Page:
Home Intra-abdominal infections Post-operative peritonitis

Post-operative peritonitis

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DIAGNOSIS

Clinical signs and symptoms
• Fever
• Abdominal pain
• Abdominal tenderness

The atypical clinical presentation may be responsible for a delay in diagnosis and reintervention or reoperation.

Laboratory markers
• White blood cell
• C-reactive protein
• PCT

Imaging
• CT
• US

Imaging findings
• Signs of intestinal perforation (extraluminal gas, intra-abdominal fluid)
• Post-operative abscess

TREATMENT

Localised abscess
Percutaneous drainage and antibiotic therapy for 3-5 days.
Antibiotics and drainage may be the optimal means of treating post-operative localized intra-abdominal abscesses when there are no signs of generalized peritonitis. Small abscesses can be treated by antibiotics alone.

Diffuse peritonitis
Early surgical source control and antibiotic therapy for 5-7 days.
Procalcitonin can help to guide antibiotic therapy.

Empiric antibiotic regimens. Normal renal function
In patients with no risk for multidrug resistant organism
One of following antibiotics
Piperacillin/Tazobactam 4.5 g 6-hourly
Tigecycline 100 mg initial dose, then 50 mg 12-hourly (Carbapenem sparing strategy)
Meropenem 1 g 8-hourly +/- Ampicillin 2 g 6-hourly (critically ill patients)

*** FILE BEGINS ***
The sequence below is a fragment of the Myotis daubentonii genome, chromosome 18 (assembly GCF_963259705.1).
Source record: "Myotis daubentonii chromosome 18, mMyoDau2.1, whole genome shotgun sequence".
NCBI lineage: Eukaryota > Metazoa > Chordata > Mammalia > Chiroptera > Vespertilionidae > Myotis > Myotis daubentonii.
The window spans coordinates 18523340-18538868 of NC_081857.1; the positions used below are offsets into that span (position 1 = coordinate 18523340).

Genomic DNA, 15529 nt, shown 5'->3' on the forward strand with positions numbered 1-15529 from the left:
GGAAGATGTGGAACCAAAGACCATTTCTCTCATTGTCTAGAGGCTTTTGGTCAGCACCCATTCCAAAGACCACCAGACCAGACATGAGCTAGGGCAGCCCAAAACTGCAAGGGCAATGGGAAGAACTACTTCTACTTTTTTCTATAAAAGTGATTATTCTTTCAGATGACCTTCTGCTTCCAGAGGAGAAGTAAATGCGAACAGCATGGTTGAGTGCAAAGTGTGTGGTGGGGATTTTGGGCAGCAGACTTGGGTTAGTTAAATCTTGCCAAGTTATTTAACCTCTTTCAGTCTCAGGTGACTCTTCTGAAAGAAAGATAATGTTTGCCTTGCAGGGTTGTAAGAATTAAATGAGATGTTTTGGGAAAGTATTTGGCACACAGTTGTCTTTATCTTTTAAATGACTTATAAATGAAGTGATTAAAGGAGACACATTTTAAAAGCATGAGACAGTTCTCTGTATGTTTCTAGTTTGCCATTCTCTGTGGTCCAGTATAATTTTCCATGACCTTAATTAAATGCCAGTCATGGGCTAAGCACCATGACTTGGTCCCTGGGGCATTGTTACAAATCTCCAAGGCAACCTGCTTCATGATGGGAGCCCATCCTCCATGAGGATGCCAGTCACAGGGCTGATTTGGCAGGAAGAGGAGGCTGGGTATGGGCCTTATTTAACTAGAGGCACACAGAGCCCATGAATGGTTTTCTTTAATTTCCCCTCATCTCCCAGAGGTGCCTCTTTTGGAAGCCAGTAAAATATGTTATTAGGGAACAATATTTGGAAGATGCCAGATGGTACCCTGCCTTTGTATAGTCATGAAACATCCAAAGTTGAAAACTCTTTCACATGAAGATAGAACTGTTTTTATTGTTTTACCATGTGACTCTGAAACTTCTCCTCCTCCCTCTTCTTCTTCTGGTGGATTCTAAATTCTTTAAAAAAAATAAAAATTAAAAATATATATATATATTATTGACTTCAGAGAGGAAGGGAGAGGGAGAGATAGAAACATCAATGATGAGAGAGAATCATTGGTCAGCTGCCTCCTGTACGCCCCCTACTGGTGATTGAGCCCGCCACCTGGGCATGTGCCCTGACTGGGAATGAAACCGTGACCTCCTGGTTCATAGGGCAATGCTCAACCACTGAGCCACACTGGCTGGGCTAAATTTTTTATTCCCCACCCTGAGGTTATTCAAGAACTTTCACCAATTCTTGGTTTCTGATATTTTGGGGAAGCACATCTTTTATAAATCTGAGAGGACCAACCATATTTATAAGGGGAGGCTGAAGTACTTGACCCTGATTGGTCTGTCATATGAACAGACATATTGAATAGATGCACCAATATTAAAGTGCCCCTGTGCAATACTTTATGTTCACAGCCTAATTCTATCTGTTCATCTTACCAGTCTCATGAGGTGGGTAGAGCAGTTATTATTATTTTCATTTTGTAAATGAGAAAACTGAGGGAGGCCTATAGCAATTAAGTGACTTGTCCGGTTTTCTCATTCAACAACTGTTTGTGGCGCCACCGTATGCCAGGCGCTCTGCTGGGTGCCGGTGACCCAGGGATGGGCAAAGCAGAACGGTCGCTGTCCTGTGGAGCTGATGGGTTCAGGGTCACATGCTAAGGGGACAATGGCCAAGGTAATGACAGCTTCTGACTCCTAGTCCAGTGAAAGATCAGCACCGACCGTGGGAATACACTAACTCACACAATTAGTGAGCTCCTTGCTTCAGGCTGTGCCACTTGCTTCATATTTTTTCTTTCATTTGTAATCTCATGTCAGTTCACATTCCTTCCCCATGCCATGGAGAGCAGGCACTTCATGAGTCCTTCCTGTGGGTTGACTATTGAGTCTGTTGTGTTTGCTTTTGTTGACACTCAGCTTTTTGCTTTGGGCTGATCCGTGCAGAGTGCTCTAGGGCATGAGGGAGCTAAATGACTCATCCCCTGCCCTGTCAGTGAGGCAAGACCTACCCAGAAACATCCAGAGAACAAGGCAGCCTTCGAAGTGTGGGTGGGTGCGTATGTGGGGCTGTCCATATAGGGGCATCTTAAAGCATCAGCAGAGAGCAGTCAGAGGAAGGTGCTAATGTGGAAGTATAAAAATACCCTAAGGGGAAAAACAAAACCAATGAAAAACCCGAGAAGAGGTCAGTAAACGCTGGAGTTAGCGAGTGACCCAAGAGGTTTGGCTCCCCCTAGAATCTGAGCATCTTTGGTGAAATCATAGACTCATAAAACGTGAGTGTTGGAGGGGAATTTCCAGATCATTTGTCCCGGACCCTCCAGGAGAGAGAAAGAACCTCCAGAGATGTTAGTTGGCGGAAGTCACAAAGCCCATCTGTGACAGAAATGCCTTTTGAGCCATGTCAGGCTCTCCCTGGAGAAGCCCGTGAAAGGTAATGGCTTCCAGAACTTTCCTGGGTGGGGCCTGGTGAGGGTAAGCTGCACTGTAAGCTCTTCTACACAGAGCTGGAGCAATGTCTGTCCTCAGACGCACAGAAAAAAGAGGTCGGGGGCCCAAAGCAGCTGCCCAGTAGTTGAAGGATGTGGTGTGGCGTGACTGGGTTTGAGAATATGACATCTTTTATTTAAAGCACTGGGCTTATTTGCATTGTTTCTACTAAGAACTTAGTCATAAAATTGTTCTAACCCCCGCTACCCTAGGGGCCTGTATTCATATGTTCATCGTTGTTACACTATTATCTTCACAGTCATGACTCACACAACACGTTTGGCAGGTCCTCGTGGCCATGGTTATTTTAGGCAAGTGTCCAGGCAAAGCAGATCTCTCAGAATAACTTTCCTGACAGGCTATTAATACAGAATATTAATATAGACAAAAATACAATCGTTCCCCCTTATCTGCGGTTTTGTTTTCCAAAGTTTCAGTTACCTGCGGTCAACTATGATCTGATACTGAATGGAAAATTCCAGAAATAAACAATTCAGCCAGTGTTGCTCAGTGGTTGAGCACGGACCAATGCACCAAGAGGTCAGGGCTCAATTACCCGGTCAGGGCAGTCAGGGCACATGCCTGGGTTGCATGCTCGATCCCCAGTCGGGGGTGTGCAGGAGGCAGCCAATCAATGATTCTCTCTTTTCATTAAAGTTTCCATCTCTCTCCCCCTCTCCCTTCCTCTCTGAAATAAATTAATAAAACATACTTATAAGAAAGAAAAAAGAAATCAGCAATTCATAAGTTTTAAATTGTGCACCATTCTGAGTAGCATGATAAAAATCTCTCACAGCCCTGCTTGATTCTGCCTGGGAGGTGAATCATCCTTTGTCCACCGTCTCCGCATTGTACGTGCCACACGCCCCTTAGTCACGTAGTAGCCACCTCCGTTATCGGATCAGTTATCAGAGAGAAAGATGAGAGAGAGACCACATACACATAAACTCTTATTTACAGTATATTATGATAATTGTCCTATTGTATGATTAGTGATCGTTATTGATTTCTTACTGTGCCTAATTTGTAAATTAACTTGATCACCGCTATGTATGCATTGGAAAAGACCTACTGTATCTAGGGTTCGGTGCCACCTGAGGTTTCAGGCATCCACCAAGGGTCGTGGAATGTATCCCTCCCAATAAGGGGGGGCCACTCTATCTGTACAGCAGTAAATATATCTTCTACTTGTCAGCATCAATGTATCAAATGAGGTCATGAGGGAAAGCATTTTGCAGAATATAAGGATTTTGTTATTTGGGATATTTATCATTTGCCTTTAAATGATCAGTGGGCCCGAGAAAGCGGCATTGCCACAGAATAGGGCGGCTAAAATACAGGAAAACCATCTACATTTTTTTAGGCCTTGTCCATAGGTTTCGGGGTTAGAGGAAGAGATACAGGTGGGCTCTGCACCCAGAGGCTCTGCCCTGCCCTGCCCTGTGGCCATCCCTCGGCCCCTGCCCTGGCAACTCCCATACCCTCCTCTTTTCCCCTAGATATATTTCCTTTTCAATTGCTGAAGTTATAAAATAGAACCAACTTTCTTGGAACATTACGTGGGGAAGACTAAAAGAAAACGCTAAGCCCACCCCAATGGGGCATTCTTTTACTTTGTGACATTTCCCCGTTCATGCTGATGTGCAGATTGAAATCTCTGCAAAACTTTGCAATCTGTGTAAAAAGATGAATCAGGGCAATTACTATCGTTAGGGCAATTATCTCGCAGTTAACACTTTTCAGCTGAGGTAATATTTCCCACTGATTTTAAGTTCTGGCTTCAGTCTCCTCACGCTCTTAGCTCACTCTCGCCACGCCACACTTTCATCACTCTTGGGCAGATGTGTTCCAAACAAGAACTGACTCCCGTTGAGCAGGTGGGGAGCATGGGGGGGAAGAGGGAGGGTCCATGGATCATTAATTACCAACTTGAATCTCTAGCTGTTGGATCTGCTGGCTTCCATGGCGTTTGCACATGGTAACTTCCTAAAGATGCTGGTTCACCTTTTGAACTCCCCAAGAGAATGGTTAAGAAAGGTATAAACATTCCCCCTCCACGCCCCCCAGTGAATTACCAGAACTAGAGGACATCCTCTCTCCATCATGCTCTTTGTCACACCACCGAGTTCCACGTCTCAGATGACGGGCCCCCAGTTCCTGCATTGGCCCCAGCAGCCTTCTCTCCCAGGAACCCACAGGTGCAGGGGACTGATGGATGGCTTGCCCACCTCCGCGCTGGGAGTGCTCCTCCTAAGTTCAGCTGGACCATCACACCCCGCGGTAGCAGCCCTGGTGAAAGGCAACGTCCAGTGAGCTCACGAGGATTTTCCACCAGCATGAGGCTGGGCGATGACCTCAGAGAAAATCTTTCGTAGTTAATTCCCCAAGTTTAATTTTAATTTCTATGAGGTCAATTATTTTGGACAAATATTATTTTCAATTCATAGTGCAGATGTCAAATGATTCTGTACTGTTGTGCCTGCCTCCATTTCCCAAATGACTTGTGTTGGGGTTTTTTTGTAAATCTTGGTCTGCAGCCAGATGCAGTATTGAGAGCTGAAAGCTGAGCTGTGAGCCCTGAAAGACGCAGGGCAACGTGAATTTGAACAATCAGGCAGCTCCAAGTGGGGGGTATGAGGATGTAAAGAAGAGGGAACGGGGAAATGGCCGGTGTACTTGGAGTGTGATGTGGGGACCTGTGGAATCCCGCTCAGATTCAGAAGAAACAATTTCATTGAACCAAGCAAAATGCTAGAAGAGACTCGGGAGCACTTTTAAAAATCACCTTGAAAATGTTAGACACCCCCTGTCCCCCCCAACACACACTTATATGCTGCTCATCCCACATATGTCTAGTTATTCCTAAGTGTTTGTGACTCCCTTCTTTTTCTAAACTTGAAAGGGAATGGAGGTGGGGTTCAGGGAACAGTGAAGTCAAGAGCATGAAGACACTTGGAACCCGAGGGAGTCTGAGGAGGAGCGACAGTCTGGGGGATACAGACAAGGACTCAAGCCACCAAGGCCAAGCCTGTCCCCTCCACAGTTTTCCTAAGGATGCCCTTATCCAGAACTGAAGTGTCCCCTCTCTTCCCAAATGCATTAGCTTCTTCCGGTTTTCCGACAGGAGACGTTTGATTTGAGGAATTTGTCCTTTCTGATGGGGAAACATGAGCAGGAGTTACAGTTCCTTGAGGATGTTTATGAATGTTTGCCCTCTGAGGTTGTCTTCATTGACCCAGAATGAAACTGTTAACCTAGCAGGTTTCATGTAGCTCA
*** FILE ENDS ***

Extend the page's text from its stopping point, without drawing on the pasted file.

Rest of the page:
Doripenem 500 mg 8-hourly +/- Ampicillin 2 g 6-hourly (critically ill patients)
Imipenem/Cilastatin 500 mg 6-hourly (critically ill patients)
+/-
In patients at high risk for invasive candidiasis
Fluconazole 800 mg LD then 400 mg 24-hourly
In patients with documented beta-lactam allergy consider use of antibiotic combinations with Amikacin 15–20 mg/kg 24-hourly

In patients with high risk for multidrug resistant organism
One of following antibiotics
Tigecycline 100 mg LD, then 50 mg 12-hourly (No active against Pseudomonas aeruginosa)
Eravacycline 1 mg/kg 12-hourly (No active against Pseudomonas aeruginosa)
+
Piperacillin/Tazobactam 4.5 6-hourly
or
In critically ill patients
one of the following antibiotics
Meropenem 1 g 8-hourly
Doripenem 500 mg 8-hourly
Imipenem/Cilastatin 500 mg 6-hourly
+
One of the following antibiotics
Vancomycin 25–30 mg/kg loading dose then 15–20 mg/kg/dose 8-hourly
Teicoplanin 12 mg/kg 12-hourly times 3 loading doses then 12 mg/kg 24-hourly
+/-
In patients with high risk for invasive candidiasis
– In stable patients
Fluconazole 800 mg LD then 400 mg 24-hourly

– In unstable patients
one of the following antifungal agents
caspofungin 70 mg LD, then 50 mg daily
Anidulafungin 200 mg LD, then 100 mg daily
Micafungin 100 mg daily
Amphotericin B Liposomal 3 mg/kg daily

– In patients with suspected or proven infection with MDR (non-metallo-beta-lactamase-producing) Pseudomonas aeruginosa consider use of antibiotic combinations with Ceftolozane /Tazobactam.

– In patients with suspected or proven infection with carbapenemase-producing Klebsiella pneumoniae and MDR (non-metallo-beta-lactamase-producing) Pseudomonas aeruginosa consider use of antibiotic combinations with Ceftazidime/Avibactam.

– In patients with suspected or proven infection with vancomycin-resistant enterococci (VRE) including patients with previous enterococcal infection or colonization, immunocompromised patients, patients with long ICU stay, or recent Vancomycin exposure
One of the following antibiotics
Tigecycline 100 mg LD, then 50 mg 12-hourly
Linezolid 600 mg 12-hourly

In patients with documented beta-lactam allergy consider use of antibiotic combinations with Amikacin 15–20 mg/kg daily.